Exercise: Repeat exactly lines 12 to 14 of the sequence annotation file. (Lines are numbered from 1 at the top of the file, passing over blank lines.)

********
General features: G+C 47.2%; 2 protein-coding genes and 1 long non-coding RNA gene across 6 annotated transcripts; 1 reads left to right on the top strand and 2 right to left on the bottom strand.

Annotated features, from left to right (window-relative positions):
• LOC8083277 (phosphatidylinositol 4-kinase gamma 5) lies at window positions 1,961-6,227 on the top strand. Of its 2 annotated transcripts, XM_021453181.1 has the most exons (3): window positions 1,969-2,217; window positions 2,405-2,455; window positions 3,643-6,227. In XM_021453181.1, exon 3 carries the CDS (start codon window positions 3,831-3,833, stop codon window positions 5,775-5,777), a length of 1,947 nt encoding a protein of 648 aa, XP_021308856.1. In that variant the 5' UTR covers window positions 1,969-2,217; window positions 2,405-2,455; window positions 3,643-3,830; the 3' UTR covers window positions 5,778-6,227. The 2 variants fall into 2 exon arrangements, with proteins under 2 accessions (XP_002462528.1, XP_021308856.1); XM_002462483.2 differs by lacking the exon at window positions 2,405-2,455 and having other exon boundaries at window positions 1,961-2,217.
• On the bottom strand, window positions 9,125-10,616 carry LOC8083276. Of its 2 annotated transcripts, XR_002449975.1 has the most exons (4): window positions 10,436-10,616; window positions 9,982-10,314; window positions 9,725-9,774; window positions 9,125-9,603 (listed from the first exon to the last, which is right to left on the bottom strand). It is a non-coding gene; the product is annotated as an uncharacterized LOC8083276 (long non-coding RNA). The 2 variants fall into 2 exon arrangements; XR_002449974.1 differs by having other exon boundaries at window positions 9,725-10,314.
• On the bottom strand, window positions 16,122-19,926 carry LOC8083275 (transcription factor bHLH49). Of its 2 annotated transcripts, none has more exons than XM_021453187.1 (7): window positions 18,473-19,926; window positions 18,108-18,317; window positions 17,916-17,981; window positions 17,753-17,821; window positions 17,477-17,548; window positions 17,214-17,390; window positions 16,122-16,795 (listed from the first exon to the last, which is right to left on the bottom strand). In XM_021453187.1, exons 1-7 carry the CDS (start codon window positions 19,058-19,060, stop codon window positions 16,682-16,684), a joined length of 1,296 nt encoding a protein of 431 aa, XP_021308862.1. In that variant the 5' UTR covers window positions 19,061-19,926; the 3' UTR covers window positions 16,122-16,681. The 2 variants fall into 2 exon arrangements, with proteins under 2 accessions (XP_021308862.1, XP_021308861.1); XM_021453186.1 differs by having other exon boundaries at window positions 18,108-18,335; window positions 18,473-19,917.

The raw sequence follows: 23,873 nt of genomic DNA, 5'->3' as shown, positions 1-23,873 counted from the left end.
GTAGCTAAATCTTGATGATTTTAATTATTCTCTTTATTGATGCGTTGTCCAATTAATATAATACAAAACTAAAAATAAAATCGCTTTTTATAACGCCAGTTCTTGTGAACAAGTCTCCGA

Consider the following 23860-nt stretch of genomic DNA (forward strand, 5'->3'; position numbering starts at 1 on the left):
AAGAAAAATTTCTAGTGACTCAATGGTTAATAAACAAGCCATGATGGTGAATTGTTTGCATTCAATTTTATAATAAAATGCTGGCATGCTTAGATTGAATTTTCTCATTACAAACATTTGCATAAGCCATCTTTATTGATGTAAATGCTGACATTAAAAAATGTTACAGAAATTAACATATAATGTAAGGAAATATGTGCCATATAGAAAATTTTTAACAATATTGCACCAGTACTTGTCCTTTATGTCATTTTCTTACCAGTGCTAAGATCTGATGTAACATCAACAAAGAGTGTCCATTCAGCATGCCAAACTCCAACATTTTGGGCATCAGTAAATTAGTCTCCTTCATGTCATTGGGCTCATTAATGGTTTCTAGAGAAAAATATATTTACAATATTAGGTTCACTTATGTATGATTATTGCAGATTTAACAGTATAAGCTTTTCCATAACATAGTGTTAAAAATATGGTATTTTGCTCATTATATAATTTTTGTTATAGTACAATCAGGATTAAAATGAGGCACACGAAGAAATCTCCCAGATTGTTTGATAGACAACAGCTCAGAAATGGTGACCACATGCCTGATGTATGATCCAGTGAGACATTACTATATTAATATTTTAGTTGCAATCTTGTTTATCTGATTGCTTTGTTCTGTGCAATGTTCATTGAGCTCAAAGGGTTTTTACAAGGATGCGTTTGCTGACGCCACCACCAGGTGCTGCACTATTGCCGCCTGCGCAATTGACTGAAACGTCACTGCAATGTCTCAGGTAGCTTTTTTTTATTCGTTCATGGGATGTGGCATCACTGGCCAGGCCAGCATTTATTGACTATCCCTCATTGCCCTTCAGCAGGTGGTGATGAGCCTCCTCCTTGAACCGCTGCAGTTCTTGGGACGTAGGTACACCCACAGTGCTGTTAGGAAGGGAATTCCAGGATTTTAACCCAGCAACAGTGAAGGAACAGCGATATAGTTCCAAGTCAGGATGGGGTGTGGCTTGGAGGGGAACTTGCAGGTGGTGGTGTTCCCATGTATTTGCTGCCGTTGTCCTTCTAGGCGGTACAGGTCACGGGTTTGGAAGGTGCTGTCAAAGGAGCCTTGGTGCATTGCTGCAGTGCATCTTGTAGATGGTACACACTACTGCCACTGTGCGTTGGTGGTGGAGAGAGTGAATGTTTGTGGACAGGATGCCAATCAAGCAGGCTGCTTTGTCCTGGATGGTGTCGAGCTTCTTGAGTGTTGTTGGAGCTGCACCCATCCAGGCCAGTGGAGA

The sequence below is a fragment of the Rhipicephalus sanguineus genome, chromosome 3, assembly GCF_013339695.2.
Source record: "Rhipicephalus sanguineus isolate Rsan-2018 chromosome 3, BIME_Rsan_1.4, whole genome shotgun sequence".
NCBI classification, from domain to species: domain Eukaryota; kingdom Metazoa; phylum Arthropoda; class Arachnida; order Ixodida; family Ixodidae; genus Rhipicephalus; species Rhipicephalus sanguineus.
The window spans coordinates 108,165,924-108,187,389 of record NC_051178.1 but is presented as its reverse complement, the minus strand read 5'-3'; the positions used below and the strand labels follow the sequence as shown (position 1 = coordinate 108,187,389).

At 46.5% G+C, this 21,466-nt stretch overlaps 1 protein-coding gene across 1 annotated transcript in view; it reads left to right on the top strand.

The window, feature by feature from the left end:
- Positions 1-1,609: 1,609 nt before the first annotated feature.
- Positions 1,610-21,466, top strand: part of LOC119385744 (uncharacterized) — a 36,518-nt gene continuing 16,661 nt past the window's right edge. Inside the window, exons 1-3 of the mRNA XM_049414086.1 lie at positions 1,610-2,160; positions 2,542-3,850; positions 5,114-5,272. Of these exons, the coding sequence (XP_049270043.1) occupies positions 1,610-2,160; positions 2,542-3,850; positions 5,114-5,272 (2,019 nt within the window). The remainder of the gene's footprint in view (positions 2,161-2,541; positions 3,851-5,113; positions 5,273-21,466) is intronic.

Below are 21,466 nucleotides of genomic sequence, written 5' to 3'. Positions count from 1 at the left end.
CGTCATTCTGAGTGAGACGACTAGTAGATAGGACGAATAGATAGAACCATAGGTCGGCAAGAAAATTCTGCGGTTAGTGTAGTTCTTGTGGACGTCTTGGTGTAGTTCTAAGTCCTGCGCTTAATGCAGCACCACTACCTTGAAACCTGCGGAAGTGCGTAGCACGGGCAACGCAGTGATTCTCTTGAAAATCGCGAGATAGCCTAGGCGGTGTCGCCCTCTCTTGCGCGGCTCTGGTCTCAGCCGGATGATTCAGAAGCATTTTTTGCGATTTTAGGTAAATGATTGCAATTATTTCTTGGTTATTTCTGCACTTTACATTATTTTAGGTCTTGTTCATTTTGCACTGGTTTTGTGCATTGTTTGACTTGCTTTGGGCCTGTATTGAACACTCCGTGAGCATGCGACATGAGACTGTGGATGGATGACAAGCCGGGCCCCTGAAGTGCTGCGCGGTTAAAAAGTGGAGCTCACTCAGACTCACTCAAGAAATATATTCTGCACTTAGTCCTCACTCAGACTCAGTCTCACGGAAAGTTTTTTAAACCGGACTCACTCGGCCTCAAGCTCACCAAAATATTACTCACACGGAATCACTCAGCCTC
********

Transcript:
NCBI classification, from domain to species: domain Eukaryota; kingdom Metazoa; phylum Arthropoda; class Arachnida; order Ixodida; family Ixodidae; genus Rhipicephalus; species Rhipicephalus sanguineus.
The window spans coordinates 108,165,924-108,187,389 of record NC_051178.1 but is presented as its reverse complement, the minus strand read 5'-3'; the positions used below and the strand labels follow the sequence as shown (position 1 = coordinate 108,187,389).

At 46.5% G+C, this 21,466-nt stretch overlaps 1 protein-coding gene across 1 annotated transcript in view; it reads left to right on the top strand.